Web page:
1. Most of us struggle in some way with our fitnesses, finances, or both.
2. Societal forces and early childhood experiences play a large role in this.
3. Education and compassionate self-examination are two of our best tools for overcoming these struggles.
Estimated reading time: 4-8 minutes
Last week’s piece covered some of the many parallels between fitness and finance. We discussed topics such as how counting calories is like dealing with an invisible credit card ledger and how much easier it is for the superrich to stay super rich and the superfit to stay super fit. We also talked about the worrying state of the average American’s fitness and finances, while touching upon some of the root causes.
I hinted that education and compassionate self-examination were our best tools for improving our outcomes in both of these arenas, and today we’ll spend most of our time on the latter. At the end of the piece, I’ll also provide some of my favorite educational resources. In addition to this blog, of course!
Why do we struggle with overspending and overeating?
As a society, our default state seems to be regularly eating at least slightly more calories than our bodies burn and spending at least slightly more money than we make.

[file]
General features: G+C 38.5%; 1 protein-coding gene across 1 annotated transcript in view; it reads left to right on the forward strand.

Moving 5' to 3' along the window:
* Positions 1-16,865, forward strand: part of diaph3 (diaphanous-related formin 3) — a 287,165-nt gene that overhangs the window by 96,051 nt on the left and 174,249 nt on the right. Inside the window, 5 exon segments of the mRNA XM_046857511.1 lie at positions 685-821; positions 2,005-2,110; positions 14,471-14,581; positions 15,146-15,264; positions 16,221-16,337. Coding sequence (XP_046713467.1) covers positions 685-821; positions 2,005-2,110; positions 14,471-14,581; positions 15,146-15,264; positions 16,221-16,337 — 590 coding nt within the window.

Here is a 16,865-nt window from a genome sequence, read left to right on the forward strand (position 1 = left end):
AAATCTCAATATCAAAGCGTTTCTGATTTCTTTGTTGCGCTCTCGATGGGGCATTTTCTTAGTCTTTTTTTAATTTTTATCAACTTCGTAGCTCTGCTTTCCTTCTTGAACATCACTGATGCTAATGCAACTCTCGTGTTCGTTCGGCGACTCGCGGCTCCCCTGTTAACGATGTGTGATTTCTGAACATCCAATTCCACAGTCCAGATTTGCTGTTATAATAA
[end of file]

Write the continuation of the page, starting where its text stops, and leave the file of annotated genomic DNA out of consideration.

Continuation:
But why is that?
There are multiple reasons, and we’re going to unpack them one by one.
Dopamine and Control
First, and most obviously, spending money and eating can both make us feel good. Temporarily, anyway. Eating something we enjoy stimulates all of our senses, and spending money allows us to acquire something new. Exciting! Both trigger a rush of the neurotransmitter dopamine, which our brains find rewarding and pleasurable, so we’re incentivized to continue. Therefore, in a moment of stress, boredom, or anxiety, eating something tasty or buying something we want both provide a convenient escape from uncomfortable feelings we’d rather not address head-on.
There isn’t anything inherently wrong with doing this. It’s pretty innocuous when done on occasion. Problems simply arise when these two strategies become our only options for dealing with discomfort, and such coping mechanisms can easily plunge us into debt or obesity if we overuse them.
Additionally, because we need to eat to survive and because most of us live in a society where we need to spend money to function, fitness and finance offer two convenient opportunities to exercise a sense of autonomy. If we feel that we lack control in our lives, we’re more prone to restrictive practices or binging when it comes to our money and our food.
Simple enough, right?
But, challenges arise because we’re never taught to recognize ourselves using food or spending money as coping mechanisms, nor are we given alternate strategies for dealing with uncomfortable feelings. If hypothetical future schools taught mediation in addition to fitness and finance, perhaps we could solve this problem. But for now, it’s on us.